# Create a rainbow color scale based on a vector, in the order of that vector

I'm looking for a more elegant way to do this:

``````#Create Dataset
set.seed(1)
x <- runif(100)
y <- runif(100)
z <- y*x

#Assign colors, based on z vector
Data <- data.frame(Order=1:length(z),z=z)
Data <- Data[order(Data\$z),]
Data\$col <- rainbow(length(z))
orderedcolors <- Data[order(Data\$Order),'col']

#Plot x vs y, colored by z
plot(x,y,col=orderedcolors)
``````

Basically, I want to assign a color to each point in the `z` vector, and I want those colors to vary on a rainbow scale from z's lowest values to it's highest values.

## 3 Answers

You haven't said how to handle ties, but would this work:

``````plot(x,y,col = rainbow(length(z))[rank(z)])
``````

That seems to generate the same output for me, by basically putting the colors in the order of `z` using indexing and `rank`.

Your solution assigns colour to the rank of your data. If that's what you had in mind, then that's great.

However, if you really had in mind that the value of the data should determine the colour, then here is a solution:

First, your code:

``````#Create Dataset
set.seed(1)
x <- runif(100)
y <- runif(100)
z <- y*x

par(mfrow=c(1,2))
#Assign colors, based on z vector
Data <- data.frame(Order=1:length(z),z=z)
Data <- Data[order(Data\$z),]
Data\$col <- rainbow(length(z))
orderedcolors <- Data[order(Data\$Order),'col']
plot(x,y,col=orderedcolors, main="Yours")
``````

Next, my code. I use the function `colorRamp` that creates function that linearly interpolates between colours given the input to the function. Since the input to `colorRamp` must be in the range [0; 1], I first define a little helper function `range01` that scales data between 0 and 1. Finally, since `colorRamp` gives output in RGB values, I use `apply` and `rgb` to get these values back into colours that `plot` understands:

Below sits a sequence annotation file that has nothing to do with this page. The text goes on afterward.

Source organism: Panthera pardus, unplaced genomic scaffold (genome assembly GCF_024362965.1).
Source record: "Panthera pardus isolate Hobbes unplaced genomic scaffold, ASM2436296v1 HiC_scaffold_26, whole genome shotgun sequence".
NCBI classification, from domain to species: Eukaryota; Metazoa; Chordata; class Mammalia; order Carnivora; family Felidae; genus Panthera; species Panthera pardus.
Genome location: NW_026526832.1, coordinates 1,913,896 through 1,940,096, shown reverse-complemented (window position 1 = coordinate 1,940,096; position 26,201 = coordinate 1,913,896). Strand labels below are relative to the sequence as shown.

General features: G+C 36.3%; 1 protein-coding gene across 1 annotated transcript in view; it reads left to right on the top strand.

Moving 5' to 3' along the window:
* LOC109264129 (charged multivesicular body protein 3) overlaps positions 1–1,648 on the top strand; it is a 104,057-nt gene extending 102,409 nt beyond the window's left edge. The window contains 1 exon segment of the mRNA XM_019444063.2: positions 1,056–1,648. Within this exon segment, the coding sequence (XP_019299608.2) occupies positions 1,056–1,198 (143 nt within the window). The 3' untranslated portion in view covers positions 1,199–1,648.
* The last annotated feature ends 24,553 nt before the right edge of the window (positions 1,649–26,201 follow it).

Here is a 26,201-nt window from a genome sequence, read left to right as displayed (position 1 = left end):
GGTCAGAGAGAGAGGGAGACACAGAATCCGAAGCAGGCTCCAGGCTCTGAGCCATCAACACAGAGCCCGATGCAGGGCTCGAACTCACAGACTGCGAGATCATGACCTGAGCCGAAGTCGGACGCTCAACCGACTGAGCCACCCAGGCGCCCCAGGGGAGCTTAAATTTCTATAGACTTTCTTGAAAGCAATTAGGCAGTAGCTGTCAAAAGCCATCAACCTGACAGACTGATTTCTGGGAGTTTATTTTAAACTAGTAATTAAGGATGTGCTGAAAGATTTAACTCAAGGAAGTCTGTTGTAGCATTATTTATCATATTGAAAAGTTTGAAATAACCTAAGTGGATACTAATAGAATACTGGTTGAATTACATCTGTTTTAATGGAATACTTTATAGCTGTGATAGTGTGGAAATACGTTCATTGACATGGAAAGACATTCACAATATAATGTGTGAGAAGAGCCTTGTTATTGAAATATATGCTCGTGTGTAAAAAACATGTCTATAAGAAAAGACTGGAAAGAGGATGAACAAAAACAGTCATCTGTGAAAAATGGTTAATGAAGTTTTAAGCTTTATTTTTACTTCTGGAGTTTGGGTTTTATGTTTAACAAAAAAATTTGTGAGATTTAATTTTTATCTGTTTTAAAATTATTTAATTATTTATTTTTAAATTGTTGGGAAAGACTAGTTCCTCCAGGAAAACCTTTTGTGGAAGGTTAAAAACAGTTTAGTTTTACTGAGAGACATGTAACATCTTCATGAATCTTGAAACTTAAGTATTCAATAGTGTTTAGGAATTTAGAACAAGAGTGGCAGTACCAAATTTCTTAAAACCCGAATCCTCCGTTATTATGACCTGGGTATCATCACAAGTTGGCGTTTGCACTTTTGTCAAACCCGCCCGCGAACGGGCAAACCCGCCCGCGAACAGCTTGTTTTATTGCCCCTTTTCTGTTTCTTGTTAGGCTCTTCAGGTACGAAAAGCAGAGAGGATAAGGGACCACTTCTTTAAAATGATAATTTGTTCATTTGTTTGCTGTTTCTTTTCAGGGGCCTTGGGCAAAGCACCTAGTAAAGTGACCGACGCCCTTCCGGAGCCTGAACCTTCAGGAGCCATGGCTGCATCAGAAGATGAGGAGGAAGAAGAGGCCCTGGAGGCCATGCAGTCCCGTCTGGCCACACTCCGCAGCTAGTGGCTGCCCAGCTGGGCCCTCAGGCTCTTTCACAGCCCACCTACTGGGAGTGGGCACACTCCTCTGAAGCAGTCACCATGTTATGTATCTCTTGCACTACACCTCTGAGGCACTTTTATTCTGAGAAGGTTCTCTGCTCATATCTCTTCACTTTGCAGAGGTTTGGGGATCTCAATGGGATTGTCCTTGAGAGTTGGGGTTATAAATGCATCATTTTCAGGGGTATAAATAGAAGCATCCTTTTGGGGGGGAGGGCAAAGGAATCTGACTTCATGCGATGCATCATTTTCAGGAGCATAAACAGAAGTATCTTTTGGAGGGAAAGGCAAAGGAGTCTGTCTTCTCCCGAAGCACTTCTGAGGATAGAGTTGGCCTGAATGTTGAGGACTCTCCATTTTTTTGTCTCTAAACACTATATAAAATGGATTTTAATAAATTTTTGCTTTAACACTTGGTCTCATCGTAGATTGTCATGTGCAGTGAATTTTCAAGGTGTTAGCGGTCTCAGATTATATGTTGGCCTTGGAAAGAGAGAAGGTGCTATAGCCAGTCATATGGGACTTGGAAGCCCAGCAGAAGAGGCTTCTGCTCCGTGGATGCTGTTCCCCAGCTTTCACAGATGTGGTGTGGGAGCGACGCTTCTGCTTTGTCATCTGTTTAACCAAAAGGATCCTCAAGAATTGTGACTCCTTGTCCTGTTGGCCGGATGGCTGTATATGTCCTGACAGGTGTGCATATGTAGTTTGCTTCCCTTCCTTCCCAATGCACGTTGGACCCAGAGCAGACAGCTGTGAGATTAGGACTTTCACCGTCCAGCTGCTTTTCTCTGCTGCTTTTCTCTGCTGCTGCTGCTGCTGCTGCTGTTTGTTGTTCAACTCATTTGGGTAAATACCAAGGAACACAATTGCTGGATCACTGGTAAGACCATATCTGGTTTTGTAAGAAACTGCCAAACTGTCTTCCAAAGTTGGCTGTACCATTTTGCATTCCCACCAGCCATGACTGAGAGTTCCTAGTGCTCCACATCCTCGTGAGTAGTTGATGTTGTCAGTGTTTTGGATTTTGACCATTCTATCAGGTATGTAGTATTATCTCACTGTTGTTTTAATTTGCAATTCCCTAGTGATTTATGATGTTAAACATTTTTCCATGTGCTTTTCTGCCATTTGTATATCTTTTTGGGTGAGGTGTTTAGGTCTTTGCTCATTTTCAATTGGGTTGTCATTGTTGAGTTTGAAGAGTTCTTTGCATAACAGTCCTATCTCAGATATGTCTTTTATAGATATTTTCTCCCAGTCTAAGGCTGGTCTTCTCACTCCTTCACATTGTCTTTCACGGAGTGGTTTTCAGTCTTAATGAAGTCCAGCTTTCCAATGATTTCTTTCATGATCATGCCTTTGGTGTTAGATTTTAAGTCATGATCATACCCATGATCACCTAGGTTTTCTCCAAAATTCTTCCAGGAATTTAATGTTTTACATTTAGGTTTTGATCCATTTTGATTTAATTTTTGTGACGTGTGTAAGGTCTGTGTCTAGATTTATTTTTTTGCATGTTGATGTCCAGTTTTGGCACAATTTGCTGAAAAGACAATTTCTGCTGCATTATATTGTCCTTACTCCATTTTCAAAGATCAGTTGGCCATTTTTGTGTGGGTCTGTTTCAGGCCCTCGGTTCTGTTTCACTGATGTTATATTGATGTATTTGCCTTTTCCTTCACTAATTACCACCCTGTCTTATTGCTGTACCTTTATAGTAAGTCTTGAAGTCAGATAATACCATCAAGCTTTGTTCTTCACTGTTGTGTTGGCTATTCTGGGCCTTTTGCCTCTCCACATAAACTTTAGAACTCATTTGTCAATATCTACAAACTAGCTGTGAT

``````range01 <- function(x)(x-min(x))/diff(range(x))
rainbow(7)
cRamp <- function(x){
cols <- colorRamp(rainbow(7))(range01(x))
apply(cols, 1, function(xt)rgb(xt, xt, xt, maxColorValue=255))
}

#Plot x vs y, colored by z
plot(x,y,col=cRamp(z), main="Mine")
``````

The results. Notice the different distribution in colours near the axes. You can just create the rainbow of colors and then index it creatively

``````orderedcolors2 <- rainbow(length(z))[order(order(z))]
``````

which gives the same set of colors as your original code

``````> identical(orderedcolors2, orderedcolors)
 TRUE
``````
• You say `order(order())`, I say `rank()`. Tomato, tom-ah-to. – joran Sep 14 '11 at 17:51
• When I saw your answer, I realized that `rank()` made more sense conceptually; I just didn't think of it! – Brian Diggs Sep 14 '11 at 17:55